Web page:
‘PEOPLE don’t complain about gorse fires to the gardai because they don’t want to be labelled a snitch.’
Alice van Galen, whose home and holiday cottage at Kealties in Ahakista on the Sheep’s Head Peninsula, said she doesn’t know who started the fire that raged in her area over the weekend, but other people living in the locality might. Alice said the flames – with the wind driving it on – came to within two metres of her home on Saturday night, March 19th.
When she first noticed it moving swiftly in her direction, she said she called the gardai in Bantry but they were unable to assist her. She said they told her to call the fire brigade and, at 10.30pm on Saturday night, two units from Schull came and fought the fire that threatened to engulf her home until 5.30am.
‘They were fantastic,’ she said, ‘they worked the whole night through.’
Alice, who is Dutch but has lived in West Cork for the last ten years, owns a home on the south side of the Sheep’s Head Peninsula overlooking Dunmanus Bay and the Mizen Peninsula. It was that vantage point that allowed her to see an inferno all around her, including the hills lit up on the Mizen Peninsula.
She told The Southern Star: ‘I’m sure I wasn’t the only person who called the gardai at the weekend.’ But admitted she was ‘too panicky to make an official complaint.
‘Tonnes of people have contacted the gardai,’ she added, ‘but they can’t do anything because they have to catch the person in the act, which is virtually impossible.’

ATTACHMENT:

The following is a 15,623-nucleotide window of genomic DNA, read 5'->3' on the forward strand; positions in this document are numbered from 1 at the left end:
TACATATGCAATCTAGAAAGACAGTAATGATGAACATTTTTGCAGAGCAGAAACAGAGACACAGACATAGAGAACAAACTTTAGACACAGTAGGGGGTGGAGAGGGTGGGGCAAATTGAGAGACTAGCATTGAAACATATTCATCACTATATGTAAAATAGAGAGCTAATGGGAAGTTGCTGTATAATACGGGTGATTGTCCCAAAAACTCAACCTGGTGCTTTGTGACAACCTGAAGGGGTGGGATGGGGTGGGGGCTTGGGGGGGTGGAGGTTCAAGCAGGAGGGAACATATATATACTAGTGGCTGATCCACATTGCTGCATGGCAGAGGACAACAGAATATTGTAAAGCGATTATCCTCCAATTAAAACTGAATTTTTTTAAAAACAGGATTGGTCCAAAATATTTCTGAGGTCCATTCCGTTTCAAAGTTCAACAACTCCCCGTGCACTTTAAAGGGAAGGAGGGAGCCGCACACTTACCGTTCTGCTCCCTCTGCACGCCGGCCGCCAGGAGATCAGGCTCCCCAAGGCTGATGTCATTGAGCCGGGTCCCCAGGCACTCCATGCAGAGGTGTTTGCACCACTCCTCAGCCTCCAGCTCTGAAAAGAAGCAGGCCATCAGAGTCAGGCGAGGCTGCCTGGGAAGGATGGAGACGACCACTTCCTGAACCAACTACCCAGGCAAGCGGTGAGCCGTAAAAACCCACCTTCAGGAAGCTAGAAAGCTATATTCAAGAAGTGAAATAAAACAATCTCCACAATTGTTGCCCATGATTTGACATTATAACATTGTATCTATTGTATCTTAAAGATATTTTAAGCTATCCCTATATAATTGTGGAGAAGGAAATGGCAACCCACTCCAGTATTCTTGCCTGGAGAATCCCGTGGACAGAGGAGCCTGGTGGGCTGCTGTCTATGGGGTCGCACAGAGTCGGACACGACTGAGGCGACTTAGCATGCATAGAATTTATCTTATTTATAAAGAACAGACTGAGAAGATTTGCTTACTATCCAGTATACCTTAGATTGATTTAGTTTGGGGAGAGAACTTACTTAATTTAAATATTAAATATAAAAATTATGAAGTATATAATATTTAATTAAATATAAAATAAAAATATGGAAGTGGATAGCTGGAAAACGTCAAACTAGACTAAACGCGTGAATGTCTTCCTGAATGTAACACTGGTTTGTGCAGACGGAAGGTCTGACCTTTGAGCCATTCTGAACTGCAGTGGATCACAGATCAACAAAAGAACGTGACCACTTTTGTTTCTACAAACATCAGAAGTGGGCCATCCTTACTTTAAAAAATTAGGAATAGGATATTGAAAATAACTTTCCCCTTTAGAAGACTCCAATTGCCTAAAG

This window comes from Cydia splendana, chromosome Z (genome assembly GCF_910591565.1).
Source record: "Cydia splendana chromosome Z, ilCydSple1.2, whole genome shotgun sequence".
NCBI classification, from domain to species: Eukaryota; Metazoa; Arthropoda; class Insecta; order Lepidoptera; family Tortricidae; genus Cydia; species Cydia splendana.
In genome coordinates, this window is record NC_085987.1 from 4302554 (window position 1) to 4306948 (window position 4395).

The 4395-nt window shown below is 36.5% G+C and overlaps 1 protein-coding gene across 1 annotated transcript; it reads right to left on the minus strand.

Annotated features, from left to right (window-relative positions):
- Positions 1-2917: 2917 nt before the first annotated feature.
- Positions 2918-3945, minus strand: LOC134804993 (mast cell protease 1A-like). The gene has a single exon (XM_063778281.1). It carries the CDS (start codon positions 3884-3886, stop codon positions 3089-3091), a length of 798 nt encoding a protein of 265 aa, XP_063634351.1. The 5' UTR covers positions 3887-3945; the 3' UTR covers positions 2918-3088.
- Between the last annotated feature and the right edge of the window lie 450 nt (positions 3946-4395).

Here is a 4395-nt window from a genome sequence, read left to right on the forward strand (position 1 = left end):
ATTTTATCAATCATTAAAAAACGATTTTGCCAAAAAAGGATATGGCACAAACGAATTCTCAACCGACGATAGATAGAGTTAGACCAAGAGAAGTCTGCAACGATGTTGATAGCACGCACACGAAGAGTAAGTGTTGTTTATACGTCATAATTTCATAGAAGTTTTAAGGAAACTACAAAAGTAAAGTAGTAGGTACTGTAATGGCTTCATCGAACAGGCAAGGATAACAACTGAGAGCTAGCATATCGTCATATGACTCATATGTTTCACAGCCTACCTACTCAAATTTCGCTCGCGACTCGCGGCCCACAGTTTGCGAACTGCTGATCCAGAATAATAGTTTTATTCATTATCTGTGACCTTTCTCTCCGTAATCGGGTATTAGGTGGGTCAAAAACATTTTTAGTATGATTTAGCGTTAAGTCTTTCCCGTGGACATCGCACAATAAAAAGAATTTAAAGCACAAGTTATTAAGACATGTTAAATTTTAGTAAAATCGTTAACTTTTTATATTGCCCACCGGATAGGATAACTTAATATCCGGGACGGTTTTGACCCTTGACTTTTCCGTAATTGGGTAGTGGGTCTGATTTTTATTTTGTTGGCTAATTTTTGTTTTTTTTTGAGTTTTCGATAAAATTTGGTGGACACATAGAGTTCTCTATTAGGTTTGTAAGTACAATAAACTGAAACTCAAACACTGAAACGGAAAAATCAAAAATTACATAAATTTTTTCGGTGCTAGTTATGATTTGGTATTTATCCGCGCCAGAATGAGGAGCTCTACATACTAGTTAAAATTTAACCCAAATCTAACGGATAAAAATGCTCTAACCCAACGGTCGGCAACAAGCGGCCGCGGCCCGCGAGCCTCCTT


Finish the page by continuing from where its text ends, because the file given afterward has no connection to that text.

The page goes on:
Still ‘nervous, shaken and worried,’ Alice made the point ‘there is still so much gorse around’ that she is ‘afraid to go to sleep in case some maniac would light it in the evening.’
Such is her worry that she has asked a neighbour to clear the gorse around her home and holiday cottage because she is afraid ‘someone will put a match to it.’
She said: ‘most of these fires are started in the early evening and then they feck off and leave it burn because they just don’t care.
‘I’m sick of it. It happens every year and nothing is ever done about it. Tourists who come here are not going to see our beautiful green fields. They are going to see scorched earth.’
After four days of watching both the Mizen and the Sheep’s Head peninsulas burning with wildfires, Alice said: ‘Something needs to be done. This year was particularly bad. It was scary. The wind carried the fire and put not just my house in immediate danger but five other houses in the area as well.
‘We were lucky that the road blocked the fire, but there was still a danger that a spark could have cross the road and set the fields around our houses on fire.’